From Custody to Re-Entry: LASD is Missing the Opportunity

We’ve all heard the stories about how when people wind up in jail, they somehow “find Jesus” while behind bars, but when they finally get released, they manage to leave their savior behind without even a second thought.

While this may hold some truth when it comes to the concept of religion, one of the many things I learned as a captain in the LA County jail system was how desperate incarcerated people were for legitimate employment training and opportunities. They were desperate while on the streets, desperate while awaiting trial, and even more so once they were convicted of crimes that sent them to the county jail for up to one year.

To his credit, former LA Sheriff Leroy Baca, for all his issues, had the foresight to create a unit within LASD Custody Division known as Education Based Incarceration, or EBI.  Having been the sheriff’s choice to head up this newly created unit, I have an insider’s view of the unit’s successes and failures.

I have to admit that I had been less than thrilled to have been selected for this position, as I had always considered myself to be a hard-charging street cop.  With my promotion to captain, I had hoped to be assigned to a patrol division within the department, where I could take the reins of a patrol station.  Serving at the pleasure of the department, however, I steeled myself for the new adventure and set out to create an inmate educational bureau that we could all be proud of.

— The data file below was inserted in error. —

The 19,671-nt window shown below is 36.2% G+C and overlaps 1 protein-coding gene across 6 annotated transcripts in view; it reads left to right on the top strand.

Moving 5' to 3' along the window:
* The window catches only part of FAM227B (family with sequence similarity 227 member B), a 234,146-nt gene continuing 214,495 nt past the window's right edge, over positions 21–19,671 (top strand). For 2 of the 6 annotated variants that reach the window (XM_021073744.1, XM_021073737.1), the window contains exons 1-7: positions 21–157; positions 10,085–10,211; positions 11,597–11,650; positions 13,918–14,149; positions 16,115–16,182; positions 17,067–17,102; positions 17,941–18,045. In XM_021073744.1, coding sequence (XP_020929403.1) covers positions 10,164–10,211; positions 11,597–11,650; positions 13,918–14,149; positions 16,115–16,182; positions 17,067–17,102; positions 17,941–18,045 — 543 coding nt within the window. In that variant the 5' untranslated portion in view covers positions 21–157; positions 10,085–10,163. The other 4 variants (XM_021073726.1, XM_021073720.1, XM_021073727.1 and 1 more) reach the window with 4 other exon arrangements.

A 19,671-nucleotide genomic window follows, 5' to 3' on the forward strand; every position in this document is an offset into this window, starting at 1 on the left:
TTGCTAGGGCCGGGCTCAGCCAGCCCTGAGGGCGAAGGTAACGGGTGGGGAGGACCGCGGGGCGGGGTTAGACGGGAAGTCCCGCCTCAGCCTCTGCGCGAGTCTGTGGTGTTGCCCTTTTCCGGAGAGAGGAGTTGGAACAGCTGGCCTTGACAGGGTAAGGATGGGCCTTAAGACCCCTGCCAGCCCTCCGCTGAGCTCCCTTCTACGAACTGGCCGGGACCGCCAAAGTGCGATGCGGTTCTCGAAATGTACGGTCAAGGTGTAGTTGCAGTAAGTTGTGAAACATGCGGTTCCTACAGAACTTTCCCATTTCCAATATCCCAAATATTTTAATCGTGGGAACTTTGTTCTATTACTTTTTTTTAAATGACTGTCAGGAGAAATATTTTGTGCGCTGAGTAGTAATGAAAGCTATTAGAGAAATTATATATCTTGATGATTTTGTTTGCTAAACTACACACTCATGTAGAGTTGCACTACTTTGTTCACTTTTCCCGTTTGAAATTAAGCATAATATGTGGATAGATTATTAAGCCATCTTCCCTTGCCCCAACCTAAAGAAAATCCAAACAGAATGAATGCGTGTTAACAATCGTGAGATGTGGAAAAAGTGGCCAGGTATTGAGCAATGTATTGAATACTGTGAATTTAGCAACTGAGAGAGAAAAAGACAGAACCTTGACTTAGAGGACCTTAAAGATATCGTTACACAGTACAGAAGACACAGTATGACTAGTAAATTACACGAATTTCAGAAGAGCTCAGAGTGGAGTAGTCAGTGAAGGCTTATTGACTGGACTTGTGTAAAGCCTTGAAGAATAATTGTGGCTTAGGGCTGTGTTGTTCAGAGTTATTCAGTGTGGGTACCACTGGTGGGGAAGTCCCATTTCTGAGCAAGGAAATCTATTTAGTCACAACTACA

For the next two years, my staff and I worked tirelessly to create programming for inmates who would have otherwise been languishing in the jail system with no opportunities to better themselves once they were released back onto the streets. We came up with some innovative educational/instructional and life skills programs that were making an impact on those lucky enough to qualify for the opportunity to participate.

As part of the curriculum, we had high school, along with some college level classes.  Over and above the traditional school courses, we also had dog groomer training, data input, some woodworking and other classes that helped round out an individual’s experiences.  After the two years, I still considered the unit to be in its infancy, with even greater opportunities to follow.

And then on January 7, 2014, the bottom fell out.  That was the day that Lee Baca resigned from his position as Sheriff of LA County.  While I had hoped and believed that the EBI Program would continue to grow, I soon found out that with Baca no longer at the helm, interest in expanding educational programs and certification opportunities for inmates waned.  The unit was downgraded and placed under the auspices of others who simply did not care to move the program forward.

That was 2014.  We are now in 2023.  Sure, the department continues to have some semblance of programming in place, but nothing that I believe is necessary to actually have a positive, long-lasting effect on the lives of others.  Since nothing substantive appears to be on the horizon as far as all of this goes, I have decided to go ahead and present my ideas in a public forum.  Maybe someone will see this, and more importantly, maybe someone will see the value in an investment in the lives of people who wind up in our custody.